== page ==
Lil' but Mighty English Blog

Relieve? or Relief? – Which One Is It?

Relieve. Relief. Most students tend to use these two words interchangeably. Are they acceptable spellings of the same word?

Hi, I’m Ms Lee, a teacher at Lil’ but Mighty, and the answer to this question is no, relieve and relief are not acceptable spellings of the same word. What is their difference then? Consider the following example to help you identify their difference.

e.g. Taking medication helps to relieve the pain in my foot.

e.g. Taking medication provides relief from the pain in my foot.

Have you noticed how the words are used differently? If yes, you would agree with me to say that relieve is used as a verb while relief is a noun. In the first example, you can see how taking medication leads to the action of relieving or reducing the pain in my foot. In the second example, “relief” is referred to as a thing (in this case the feeling) that I get from taking medication.

A great tip on how to use these words differently is to pay attention to the word that comes before and/or after relieve or relief. As relieve is a verb, you often need to have a noun after it to show that the action was done to somebody or something.

e.g. Jackson wanted to relieve the stress he felt by taking a walk.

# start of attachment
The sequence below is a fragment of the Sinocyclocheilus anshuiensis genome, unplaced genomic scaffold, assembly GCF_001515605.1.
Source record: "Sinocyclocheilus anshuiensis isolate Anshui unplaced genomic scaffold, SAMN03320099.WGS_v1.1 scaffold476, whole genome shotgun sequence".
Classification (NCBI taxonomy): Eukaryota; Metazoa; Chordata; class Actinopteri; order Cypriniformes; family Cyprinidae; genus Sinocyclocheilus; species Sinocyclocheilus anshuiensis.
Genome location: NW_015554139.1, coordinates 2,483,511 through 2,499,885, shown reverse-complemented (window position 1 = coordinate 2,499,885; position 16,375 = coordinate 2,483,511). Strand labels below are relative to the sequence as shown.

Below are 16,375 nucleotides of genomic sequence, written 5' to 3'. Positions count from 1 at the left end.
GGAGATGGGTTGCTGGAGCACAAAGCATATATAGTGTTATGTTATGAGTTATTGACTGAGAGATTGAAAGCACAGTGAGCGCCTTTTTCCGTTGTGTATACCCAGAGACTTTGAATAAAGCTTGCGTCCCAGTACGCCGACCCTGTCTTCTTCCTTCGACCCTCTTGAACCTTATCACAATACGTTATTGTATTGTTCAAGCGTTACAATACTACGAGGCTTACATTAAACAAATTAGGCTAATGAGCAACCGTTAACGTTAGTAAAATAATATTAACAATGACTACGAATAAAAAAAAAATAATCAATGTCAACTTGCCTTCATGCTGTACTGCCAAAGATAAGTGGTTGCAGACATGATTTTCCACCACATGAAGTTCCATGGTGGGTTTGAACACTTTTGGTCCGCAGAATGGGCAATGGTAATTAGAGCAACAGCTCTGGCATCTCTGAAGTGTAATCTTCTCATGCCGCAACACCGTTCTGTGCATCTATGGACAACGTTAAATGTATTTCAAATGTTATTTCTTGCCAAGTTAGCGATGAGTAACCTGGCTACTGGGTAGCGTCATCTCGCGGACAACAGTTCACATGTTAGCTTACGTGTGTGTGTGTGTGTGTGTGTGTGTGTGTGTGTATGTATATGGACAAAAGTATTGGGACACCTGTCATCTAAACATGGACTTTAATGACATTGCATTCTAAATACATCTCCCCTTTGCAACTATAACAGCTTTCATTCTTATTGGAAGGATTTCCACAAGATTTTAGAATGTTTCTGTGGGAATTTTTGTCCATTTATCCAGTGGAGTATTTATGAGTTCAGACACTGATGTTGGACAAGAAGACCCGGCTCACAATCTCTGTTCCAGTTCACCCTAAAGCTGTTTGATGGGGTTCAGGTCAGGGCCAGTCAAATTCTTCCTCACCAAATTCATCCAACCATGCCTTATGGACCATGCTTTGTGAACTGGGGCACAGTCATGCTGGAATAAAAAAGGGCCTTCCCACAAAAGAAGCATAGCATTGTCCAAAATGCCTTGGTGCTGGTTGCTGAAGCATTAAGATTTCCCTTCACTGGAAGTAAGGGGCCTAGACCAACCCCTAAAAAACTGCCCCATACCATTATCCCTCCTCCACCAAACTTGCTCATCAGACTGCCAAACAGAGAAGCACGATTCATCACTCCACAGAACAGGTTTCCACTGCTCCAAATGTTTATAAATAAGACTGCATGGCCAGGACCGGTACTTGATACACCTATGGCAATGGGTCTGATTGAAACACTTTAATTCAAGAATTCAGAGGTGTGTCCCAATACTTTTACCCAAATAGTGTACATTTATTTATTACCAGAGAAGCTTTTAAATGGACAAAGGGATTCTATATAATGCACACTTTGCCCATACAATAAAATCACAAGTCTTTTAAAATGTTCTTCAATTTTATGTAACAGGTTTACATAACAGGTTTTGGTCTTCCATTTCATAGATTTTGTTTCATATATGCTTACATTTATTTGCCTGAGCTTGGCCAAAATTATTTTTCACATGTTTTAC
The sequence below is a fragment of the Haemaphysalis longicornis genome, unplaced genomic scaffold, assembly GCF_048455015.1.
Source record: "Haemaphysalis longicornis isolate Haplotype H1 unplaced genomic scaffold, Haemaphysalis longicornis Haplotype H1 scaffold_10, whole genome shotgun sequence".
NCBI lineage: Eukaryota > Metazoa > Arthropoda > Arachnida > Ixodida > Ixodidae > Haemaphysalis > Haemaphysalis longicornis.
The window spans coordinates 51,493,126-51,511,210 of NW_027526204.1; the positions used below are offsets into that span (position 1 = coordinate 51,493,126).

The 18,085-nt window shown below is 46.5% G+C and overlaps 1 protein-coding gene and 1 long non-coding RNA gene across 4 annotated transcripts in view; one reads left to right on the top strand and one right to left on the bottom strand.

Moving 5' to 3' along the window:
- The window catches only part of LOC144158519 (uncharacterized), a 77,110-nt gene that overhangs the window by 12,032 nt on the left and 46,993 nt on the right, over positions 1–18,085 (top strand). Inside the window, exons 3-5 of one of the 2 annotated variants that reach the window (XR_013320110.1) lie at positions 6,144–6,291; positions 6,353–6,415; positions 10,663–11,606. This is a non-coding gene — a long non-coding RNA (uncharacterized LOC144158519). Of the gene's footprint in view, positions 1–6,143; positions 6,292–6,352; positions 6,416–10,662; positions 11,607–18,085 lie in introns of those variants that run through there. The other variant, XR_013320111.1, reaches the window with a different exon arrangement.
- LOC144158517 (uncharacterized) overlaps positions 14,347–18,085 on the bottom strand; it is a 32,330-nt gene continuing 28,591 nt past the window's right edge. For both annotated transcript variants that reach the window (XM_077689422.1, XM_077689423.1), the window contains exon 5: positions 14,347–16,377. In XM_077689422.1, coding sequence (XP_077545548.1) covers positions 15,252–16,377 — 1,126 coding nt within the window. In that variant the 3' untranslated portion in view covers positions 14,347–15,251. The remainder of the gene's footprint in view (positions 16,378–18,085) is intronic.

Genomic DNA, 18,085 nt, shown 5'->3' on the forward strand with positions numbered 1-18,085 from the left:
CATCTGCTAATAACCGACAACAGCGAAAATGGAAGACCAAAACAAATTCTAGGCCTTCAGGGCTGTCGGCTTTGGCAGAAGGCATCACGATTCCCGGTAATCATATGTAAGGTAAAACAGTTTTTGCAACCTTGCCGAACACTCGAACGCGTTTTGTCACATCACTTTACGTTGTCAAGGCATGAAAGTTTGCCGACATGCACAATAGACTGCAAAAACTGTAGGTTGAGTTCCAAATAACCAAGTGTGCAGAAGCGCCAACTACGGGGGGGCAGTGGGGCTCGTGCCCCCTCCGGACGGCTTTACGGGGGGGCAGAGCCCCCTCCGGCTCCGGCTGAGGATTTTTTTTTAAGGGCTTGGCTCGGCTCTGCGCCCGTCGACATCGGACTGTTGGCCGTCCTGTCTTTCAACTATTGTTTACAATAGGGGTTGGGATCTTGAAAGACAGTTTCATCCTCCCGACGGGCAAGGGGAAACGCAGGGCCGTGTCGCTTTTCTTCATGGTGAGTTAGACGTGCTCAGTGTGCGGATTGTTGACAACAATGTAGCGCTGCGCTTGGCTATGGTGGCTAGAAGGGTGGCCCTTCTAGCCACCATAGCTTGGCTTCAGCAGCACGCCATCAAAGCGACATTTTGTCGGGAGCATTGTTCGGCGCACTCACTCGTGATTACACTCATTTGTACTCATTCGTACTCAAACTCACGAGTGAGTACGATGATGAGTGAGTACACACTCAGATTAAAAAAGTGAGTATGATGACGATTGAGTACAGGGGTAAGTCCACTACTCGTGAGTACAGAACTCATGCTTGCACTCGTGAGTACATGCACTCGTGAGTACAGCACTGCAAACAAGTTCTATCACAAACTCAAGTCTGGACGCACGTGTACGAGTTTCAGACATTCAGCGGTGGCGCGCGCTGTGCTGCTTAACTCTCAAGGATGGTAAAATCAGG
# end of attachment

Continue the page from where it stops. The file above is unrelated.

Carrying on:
Here, Jackson is doing the action “to relieve” to the noun “stress” such that he feels better. Another clue is also the use of “to” that must always be followed by an infinitive, which is a verb in its base form.

As for “relief”, you can look out for articles like “the” and “a”, pronouns like “his/her”, or prepositions like “with”, “in” and “of” which hint to you that a noun/noun phrase should follow after them. Let’s look at a common example.

e.g. Jackson heaved a sigh of relief after taking a nice long walk.

Notice how the “sigh” is followed by the preposition “of” before the word “relief”. The phrase “a sigh of relief” is a noun phrase which refers to the happiness that Jackson now feels aPer taking a walk. Try the following questions to see if you have nailed the use of these different word forms!

Q1. The dog tried to ( relieve / relief ) its pain by licking its wound.

Q2. She Lance smiled in with ( relieve / relief ) upon hearing the good news. 

Did you manage to answer them correctly? Let’s check your answers!

Q1. The dog tried to ( relieve / relief ) its pain by licking its wound.

Here, the first clue is “to” which hints for the need to use the verb form of the word. Secondly, the noun phrase “its pain” that follows after shows us that the dog was acting on its pain and reflects the need for a verb here.

Q2. Lance smiled with ( relieve / relief ) upon hearing the good news.

In this question, the use of the preposition “with” signals the need for a noun to follow aPer it and we therefore use “relief” for this sentence. The use of “relief” here is also a noun, a thing for the reason why Lance is smiling.

Fun fact: The word “believe” and “belief” follow a similar pattern too! “Believe” is the verb form of the word and used as a verb while “belief” is the noun form of the word. Remember to spell and use them correctly in the exams with the tips here!